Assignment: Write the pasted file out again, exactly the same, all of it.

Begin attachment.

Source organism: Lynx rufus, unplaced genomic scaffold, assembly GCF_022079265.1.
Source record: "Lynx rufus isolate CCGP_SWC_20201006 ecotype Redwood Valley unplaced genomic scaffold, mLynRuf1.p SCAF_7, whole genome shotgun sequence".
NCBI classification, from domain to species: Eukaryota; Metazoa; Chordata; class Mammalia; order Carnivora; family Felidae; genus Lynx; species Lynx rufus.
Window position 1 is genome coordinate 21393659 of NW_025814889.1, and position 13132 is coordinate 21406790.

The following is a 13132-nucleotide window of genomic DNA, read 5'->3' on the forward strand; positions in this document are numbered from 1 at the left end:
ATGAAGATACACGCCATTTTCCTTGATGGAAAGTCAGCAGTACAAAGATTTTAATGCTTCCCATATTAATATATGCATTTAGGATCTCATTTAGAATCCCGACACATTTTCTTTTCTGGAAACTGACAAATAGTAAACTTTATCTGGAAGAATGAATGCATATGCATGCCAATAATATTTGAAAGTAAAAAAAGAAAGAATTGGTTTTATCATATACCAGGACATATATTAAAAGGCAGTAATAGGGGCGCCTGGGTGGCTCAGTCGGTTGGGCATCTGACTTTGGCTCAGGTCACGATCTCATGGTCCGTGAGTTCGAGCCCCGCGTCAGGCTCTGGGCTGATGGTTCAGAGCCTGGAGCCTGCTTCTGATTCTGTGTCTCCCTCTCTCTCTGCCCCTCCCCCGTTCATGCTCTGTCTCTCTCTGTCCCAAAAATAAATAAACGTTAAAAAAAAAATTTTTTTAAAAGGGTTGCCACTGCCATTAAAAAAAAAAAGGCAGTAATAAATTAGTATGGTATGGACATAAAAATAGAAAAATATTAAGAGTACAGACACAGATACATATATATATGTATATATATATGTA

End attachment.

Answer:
Source organism: Lynx rufus, unplaced genomic scaffold, assembly GCF_022079265.1.
Source record: "Lynx rufus isolate CCGP_SWC_20201006 ecotype Redwood Valley unplaced genomic scaffold, mLynRuf1.p SCAF_7, whole genome shotgun sequence".
NCBI classification, from domain to species: Eukaryota; Metazoa; Chordata; class Mammalia; order Carnivora; family Felidae; genus Lynx; species Lynx rufus.
Window position 1 is genome coordinate 21393659 of NW_025814889.1, and position 13132 is coordinate 21406790.

The following is a 13132-nucleotide window of genomic DNA, read 5'->3' on the forward strand; positions in this document are numbered from 1 at the left end:
ATGAAGATACACGCCATTTTCCTTGATGGAAAGTCAGCAGTACAAAGATTTTAATGCTTCCCATATTAATATATGCATTTAGGATCTCATTTAGAATCCCGACACATTTTCTTTTCTGGAAACTGACAAATAGTAAACTTTATCTGGAAGAATGAATGCATATGCATGCCAATAATATTTGAAAGTAAAAAAAGAAAGAATTGGTTTTATCATATACCAGGACATATATTAAAAGGCAGTAATAGGGGCGCCTGGGTGGCTCAGTCGGTTGGGCATCTGACTTTGGCTCAGGTCACGATCTCATGGTCCGTGAGTTCGAGCCCCGCGTCAGGCTCTGGGCTGATGGTTCAGAGCCTGGAGCCTGCTTCTGATTCTGTGTCTCCCTCTCTCTCTGCCCCTCCCCCGTTCATGCTCTGTCTCTCTCTGTCCCAAAAATAAATAAACGTTAAAAAAAAAATTTTTTTAAAAGGGTTGCCACTGCCATTAAAAAAAAAAAGGCAGTAATAAATTAGTATGGTATGGACATAAAAATAGAAAAATATTAAGAGTACAGACACAGATACATATATATATGTATATATATATGTA